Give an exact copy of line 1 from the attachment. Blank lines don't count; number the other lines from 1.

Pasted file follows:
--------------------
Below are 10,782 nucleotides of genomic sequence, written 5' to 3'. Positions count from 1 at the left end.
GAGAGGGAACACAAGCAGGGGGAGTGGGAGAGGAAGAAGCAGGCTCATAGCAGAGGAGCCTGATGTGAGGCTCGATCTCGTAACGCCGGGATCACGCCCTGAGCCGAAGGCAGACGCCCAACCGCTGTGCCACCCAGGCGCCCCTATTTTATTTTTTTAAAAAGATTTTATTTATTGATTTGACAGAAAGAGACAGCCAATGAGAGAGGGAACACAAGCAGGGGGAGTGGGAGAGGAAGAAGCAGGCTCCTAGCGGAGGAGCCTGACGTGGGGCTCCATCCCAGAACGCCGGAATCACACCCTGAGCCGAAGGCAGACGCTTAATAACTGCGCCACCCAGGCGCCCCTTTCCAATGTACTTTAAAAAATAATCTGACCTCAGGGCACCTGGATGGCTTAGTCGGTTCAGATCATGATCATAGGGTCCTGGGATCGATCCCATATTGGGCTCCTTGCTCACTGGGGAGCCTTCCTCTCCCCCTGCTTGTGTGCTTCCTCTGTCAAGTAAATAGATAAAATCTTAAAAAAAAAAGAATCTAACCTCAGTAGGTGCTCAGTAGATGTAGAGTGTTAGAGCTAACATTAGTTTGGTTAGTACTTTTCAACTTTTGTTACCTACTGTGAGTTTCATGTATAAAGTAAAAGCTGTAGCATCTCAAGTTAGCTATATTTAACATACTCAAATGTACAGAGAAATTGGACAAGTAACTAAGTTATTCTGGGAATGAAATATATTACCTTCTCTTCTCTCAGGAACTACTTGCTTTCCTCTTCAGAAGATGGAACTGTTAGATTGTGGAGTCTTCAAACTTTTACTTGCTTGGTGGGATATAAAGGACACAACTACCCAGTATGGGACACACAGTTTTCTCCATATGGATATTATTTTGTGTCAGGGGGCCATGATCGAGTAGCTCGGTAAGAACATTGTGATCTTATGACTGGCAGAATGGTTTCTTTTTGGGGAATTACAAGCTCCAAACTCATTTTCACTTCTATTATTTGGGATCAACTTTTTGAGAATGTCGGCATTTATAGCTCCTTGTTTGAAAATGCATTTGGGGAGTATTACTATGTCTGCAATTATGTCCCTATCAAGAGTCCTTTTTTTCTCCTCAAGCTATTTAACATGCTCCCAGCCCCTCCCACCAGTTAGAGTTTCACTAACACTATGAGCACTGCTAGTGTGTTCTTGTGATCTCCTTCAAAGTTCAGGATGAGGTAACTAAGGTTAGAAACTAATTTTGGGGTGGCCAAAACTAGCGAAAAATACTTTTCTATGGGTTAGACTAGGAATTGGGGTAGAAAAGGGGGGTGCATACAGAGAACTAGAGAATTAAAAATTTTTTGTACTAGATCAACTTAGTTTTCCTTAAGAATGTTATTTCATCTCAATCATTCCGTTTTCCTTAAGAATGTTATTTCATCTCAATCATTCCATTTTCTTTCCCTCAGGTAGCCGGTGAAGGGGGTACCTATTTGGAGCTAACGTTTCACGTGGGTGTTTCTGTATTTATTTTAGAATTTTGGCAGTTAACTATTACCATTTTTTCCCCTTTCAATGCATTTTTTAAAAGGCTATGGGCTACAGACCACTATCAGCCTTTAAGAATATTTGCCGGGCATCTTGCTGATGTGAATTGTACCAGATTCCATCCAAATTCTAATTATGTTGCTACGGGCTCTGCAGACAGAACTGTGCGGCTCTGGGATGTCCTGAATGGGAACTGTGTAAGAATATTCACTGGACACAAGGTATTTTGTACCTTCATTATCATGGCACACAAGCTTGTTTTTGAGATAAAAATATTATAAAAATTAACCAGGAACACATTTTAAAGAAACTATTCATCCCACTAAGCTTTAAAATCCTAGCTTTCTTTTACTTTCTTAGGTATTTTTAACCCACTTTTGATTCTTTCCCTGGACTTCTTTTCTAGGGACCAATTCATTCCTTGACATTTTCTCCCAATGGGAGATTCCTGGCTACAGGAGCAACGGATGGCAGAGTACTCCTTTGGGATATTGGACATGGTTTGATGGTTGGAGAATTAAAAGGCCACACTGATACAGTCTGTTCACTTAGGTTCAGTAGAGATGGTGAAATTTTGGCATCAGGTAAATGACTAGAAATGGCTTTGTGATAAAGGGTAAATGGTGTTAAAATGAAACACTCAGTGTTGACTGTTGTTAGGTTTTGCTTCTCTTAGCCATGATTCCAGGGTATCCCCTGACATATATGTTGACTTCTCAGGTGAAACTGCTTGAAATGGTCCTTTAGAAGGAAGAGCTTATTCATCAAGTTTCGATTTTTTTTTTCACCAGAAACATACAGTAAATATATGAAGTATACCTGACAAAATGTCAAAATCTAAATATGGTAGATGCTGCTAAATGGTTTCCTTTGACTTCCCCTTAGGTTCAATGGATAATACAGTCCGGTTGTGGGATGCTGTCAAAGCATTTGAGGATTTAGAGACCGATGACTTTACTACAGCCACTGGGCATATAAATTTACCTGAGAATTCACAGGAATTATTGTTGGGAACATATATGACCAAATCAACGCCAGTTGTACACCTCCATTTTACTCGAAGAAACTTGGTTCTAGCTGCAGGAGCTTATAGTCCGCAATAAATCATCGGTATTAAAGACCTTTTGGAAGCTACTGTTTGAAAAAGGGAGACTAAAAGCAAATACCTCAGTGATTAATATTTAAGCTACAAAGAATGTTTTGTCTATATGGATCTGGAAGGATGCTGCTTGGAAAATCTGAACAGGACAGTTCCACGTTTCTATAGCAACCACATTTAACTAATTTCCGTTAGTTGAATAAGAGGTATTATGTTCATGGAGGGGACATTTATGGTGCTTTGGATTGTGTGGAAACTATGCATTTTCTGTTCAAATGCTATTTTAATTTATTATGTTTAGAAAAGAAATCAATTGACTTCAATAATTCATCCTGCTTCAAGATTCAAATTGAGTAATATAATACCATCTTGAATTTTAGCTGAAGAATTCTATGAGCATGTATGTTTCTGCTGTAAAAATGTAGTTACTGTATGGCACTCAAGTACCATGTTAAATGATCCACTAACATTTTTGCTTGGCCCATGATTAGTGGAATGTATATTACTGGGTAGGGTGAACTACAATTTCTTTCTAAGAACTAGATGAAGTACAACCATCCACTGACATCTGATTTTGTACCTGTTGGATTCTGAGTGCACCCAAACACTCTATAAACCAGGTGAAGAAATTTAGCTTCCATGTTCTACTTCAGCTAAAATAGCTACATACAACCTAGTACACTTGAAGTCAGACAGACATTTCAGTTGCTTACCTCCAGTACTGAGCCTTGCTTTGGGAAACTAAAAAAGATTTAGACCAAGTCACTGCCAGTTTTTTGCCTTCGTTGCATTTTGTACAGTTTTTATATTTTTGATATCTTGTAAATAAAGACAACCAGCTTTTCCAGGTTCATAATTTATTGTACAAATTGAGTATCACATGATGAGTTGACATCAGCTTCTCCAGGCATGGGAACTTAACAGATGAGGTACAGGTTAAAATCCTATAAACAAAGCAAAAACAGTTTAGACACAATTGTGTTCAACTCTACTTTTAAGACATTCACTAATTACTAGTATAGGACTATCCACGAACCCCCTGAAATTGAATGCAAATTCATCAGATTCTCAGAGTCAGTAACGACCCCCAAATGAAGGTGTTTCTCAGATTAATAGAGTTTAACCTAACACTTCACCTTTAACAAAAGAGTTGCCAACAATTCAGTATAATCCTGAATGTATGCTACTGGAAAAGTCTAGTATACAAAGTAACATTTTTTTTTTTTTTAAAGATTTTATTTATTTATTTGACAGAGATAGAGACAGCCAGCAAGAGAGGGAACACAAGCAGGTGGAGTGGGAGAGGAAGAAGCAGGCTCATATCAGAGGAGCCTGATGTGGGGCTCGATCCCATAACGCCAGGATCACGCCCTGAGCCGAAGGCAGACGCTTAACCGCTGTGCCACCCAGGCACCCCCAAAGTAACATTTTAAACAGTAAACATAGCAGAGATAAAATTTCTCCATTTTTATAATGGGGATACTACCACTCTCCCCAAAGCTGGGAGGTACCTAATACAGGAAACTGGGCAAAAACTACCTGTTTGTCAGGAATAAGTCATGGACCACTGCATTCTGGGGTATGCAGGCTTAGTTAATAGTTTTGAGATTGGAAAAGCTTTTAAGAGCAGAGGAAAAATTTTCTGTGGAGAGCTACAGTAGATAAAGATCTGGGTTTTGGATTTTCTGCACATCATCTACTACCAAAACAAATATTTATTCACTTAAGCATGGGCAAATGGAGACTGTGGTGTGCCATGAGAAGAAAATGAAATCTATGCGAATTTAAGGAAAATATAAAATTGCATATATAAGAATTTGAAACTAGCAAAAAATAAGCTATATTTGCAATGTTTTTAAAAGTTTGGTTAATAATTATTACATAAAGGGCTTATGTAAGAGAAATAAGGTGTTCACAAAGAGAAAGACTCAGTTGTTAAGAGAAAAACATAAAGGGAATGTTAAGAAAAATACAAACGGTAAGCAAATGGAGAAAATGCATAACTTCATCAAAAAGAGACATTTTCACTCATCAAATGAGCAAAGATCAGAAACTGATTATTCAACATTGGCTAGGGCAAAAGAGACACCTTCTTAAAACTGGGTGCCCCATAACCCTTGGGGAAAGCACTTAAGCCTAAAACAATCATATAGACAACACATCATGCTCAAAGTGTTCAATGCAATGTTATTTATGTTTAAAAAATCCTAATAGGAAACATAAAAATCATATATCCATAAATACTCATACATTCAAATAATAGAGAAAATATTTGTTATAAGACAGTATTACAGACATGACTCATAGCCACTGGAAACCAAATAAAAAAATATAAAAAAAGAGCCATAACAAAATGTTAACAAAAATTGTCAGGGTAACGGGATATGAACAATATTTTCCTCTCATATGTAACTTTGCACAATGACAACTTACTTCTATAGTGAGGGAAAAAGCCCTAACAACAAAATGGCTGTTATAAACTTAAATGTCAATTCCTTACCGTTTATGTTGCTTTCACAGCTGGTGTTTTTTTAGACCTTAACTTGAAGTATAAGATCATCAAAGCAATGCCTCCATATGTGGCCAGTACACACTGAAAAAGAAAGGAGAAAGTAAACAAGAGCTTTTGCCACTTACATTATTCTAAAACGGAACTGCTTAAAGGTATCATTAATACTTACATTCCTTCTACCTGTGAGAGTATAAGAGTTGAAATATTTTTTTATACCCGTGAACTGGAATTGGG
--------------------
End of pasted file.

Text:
Below are 10,782 nucleotides of genomic sequence, written 5' to 3'. Positions count from 1 at the left end.